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NSEC Facilities

Our NSEC houses and manages a variety of microscopy, spectroscopy, thermal analysis, and mechanical testing equipment, as well as multiple computational clusters. These resources are fully accessible to all NSEC researchers. Growth and expansion of our NSEC facilities has been steady over the past eight years.



The physical generation of a wide range of nanoparticles and their in-situ modification is enabled by a state-of-the-art gas condensation chamber available in the NSEC laboratories at RPI. This chamber is able to produce metal, semiconductor, or ceramic particles ranging from 5 to 100 nm in diameter with lognormal size distributions. The versatility of the system is derived from the multiple methods of evaporation of the source. Chemical or biological treatments may be applied immediately after the nanoparticles are produced, before they agglomerate. Particles may be collected in various forms, solution, powder, or pellet, for desired applications. For example, infiltrating a close-packed matrix of silicon-coated polystyrene microspheres with Ge nanoparticles made with this equipment can lead to inverse opals with tailored optical properties.

Also, our NSEC has extensive facilities for the synthesis of carbon nanotubes (multi-wall and single-wall) using two methods: chemical vapor deposition (CVD) and arc discharge. Several CVD furnaces with various carbon precursors and different catalyst materials for nanotube growth are available. These furnaces have capabilities such as substrate selective growth and controllable length growth with automated feed rate control for the production of variable length nanotubes. The arc discharge method is capable of producing bulk quantities of multi- and single-wall nanotubes with abilities to incorporate defects/doping and modification of nanotube surfaces during the production process. A high vacuum furnace for controlled growth of nanotubes and nanofibers is equipped with an automated gas handling system as well as a residual gas analyzer with 1-300 amu mass detection sensitivity.

An important NSEC facility at RPI is our proximal probe laboratory, which plays a role in all of our thrusts. This atomic force microscope (AFM) instrument (Digital Instruments Multimode IIIa) has diverse capabilities including: tapping and contact (regular, lateral, and current imaging) mode imaging (useful for imaging surface morphologies of materials including multiphase systems such as nanocomposites); thermal imaging (capable of real-time imaging samples up to 250oC and taking viscoelastic measurements); making electrical measurements using Pt/Cr conducting tips (both current and potential mapping, useful in a wide variety of systems including biological nanostructures); making magnetic force measurements (capable of measuring magnetic moments of molecules on the nanoscale); fluid imaging to observe folding and refolding kinetics of various proteins in solutions; and performing nano-indentation. The instrument also has a scanning tunneling microscope (STM) and a high resolution scanner attachment that can be used to measure molecular level I-V characteristics.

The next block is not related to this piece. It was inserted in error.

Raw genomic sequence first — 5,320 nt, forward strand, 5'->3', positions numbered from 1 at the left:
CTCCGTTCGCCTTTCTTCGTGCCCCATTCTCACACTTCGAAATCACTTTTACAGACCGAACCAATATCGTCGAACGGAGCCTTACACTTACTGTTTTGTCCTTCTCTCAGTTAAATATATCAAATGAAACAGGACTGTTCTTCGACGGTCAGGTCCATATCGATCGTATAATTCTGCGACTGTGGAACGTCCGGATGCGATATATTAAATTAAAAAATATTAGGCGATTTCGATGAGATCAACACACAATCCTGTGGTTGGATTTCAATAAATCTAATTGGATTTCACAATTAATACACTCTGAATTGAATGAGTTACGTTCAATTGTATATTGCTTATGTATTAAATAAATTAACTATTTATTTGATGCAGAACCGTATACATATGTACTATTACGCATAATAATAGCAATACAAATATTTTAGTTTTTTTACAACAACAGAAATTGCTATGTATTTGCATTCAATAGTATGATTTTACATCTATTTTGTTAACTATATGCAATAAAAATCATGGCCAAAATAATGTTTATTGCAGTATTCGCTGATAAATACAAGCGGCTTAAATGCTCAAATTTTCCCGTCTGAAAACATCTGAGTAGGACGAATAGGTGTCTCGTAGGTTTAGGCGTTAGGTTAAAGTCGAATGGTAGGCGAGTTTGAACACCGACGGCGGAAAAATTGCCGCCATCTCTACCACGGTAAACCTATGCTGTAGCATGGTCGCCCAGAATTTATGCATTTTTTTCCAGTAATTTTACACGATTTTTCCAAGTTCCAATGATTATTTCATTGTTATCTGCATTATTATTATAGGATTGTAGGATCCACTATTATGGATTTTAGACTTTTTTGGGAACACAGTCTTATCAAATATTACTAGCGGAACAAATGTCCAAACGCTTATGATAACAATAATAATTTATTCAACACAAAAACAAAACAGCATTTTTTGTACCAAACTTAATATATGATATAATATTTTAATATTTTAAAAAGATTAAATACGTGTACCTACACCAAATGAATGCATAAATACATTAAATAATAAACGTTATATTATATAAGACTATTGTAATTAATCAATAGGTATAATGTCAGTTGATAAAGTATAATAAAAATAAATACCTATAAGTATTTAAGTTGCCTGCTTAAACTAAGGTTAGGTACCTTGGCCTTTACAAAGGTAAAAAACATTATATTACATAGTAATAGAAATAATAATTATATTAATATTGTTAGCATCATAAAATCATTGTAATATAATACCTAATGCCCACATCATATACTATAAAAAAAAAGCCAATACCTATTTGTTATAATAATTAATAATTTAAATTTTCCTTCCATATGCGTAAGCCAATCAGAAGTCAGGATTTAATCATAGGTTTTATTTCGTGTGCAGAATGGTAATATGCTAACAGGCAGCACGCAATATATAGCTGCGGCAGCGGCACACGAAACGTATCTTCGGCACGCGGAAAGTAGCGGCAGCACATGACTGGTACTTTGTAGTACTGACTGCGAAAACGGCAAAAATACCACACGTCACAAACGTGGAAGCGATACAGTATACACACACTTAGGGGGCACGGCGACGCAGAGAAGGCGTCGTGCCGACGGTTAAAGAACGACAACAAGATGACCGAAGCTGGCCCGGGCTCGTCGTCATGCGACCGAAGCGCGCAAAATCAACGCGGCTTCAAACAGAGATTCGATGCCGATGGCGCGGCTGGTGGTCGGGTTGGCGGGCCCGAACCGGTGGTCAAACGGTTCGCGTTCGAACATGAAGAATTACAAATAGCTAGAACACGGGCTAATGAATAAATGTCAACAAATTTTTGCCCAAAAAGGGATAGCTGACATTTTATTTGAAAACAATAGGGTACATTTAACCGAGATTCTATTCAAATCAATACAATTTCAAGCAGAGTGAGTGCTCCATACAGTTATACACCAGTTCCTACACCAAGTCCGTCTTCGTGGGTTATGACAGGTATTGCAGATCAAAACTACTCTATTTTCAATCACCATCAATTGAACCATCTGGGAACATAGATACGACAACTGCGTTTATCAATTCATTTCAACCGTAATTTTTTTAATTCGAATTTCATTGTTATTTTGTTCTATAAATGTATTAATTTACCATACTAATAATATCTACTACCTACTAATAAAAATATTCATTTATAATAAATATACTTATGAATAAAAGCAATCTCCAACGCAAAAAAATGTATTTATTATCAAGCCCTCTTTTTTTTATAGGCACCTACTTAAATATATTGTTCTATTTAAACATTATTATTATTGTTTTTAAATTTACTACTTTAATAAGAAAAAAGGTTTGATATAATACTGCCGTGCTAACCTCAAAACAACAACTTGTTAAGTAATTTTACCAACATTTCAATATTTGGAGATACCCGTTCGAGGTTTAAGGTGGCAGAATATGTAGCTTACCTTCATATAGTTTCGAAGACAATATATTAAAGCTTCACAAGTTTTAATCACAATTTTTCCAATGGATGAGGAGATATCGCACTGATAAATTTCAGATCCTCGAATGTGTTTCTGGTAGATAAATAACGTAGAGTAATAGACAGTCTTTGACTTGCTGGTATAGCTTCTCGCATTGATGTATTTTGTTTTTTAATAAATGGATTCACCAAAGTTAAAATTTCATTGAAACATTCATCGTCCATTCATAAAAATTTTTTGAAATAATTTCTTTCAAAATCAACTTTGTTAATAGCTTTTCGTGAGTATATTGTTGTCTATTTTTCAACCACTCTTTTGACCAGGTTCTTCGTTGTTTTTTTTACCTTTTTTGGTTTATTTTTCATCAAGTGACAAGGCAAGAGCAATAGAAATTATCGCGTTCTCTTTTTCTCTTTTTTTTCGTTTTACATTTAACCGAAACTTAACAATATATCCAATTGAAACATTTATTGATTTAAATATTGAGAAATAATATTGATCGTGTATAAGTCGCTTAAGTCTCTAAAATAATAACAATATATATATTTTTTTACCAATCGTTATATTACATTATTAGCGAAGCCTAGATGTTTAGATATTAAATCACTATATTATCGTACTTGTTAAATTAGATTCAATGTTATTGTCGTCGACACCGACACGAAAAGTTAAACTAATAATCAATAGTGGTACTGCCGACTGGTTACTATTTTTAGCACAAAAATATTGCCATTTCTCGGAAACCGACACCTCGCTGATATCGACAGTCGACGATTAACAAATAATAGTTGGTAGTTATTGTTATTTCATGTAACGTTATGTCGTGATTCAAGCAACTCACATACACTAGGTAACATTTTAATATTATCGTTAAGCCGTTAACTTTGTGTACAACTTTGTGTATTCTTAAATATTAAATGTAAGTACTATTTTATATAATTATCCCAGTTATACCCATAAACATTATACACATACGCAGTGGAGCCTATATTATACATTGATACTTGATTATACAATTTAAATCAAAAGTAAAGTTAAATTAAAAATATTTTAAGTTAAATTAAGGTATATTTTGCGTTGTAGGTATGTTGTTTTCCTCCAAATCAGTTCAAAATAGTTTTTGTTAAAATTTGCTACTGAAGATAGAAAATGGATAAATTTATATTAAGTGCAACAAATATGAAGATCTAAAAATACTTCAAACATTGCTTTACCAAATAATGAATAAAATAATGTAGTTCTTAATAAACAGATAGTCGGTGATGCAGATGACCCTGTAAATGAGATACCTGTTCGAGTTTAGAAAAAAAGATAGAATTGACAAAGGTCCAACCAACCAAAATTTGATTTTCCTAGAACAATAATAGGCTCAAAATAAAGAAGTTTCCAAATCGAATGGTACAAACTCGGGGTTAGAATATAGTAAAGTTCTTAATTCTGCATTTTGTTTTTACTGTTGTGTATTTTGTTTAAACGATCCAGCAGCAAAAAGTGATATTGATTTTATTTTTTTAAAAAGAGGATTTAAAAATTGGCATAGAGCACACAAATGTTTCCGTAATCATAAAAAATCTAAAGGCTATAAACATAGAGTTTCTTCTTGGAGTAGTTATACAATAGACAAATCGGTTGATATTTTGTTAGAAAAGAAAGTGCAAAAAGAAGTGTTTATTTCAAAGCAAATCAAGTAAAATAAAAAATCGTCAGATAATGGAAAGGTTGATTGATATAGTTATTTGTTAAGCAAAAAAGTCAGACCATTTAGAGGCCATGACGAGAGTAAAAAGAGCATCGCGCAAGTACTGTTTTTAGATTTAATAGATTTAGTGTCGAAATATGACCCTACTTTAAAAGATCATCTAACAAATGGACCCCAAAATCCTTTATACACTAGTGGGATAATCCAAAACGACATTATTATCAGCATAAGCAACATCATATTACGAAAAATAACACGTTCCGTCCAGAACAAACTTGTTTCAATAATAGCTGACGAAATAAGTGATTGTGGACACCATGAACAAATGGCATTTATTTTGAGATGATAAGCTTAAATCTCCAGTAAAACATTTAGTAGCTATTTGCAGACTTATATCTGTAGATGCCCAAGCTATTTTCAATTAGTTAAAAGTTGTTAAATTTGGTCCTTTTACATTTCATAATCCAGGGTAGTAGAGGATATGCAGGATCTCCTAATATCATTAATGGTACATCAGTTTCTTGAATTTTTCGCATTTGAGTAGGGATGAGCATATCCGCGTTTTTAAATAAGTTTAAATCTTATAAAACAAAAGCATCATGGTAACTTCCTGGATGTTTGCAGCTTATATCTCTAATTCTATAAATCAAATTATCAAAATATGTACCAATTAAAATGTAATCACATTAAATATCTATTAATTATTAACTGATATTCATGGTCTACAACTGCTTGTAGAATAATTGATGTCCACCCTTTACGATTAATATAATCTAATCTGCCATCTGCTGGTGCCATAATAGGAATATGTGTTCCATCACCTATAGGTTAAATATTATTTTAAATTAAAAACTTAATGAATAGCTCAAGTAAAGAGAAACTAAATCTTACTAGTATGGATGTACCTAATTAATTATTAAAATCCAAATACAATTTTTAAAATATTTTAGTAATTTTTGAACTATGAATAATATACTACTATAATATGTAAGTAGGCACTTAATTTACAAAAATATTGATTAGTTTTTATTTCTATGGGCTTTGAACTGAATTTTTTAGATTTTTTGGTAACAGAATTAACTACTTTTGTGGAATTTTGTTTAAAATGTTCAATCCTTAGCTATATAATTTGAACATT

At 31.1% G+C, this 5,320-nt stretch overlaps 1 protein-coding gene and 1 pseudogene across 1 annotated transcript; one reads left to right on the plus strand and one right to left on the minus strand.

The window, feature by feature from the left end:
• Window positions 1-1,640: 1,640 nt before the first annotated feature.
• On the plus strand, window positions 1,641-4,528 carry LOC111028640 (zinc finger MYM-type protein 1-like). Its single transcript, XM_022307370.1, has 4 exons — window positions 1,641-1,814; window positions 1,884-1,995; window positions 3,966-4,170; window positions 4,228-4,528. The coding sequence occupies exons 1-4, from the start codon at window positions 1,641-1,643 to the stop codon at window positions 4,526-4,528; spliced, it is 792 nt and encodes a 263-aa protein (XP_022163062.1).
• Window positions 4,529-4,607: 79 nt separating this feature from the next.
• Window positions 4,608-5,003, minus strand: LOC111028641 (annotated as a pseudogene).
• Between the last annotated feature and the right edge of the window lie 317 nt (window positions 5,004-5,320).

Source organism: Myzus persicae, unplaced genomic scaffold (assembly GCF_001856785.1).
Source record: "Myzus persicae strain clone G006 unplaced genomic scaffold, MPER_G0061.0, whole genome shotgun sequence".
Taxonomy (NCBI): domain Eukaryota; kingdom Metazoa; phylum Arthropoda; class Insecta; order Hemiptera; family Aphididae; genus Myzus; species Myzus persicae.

A new render farm was installed for the production of our Molecularium® IMAX-type large-format show. Last year this facility was upgraded to double its computer power and now includes more than 63 terabytes of disk, 40 terabytes of back-up tape, 300 CPU cores, and 650 gigabytes of RAM. The main disk arrays are interconnected by fiber and have two dedicated 10 gigabit Ethernet connections to the cluster switch. A myriad of commercial, open source, and custom written software packages, running on multiple operating systems, drives the rendering and compositing processes. This new system, funded by a generous gift from a Rensselaer alumnus, constitutes a leap forward for the Molecularium project and also significantly advances scientific visualization capabilities in the NSEC. The establishment of the Computational Center for Nanotechnology Innovations (CCNI) at RPI with funding from IBM and New York State has greatly increased our computational cababilities. This center hosts one of the world’s most powerful university-based supercomputer consisting of a series of IBM BlueGene/L systems with a total of 32,768 PowerPC processors. The NSEC researchers extensively use the possibility of highly parallel computations provided by CCNI that in some cases reduces the computation time by a factor of 30 when compared with conventional computer clusters.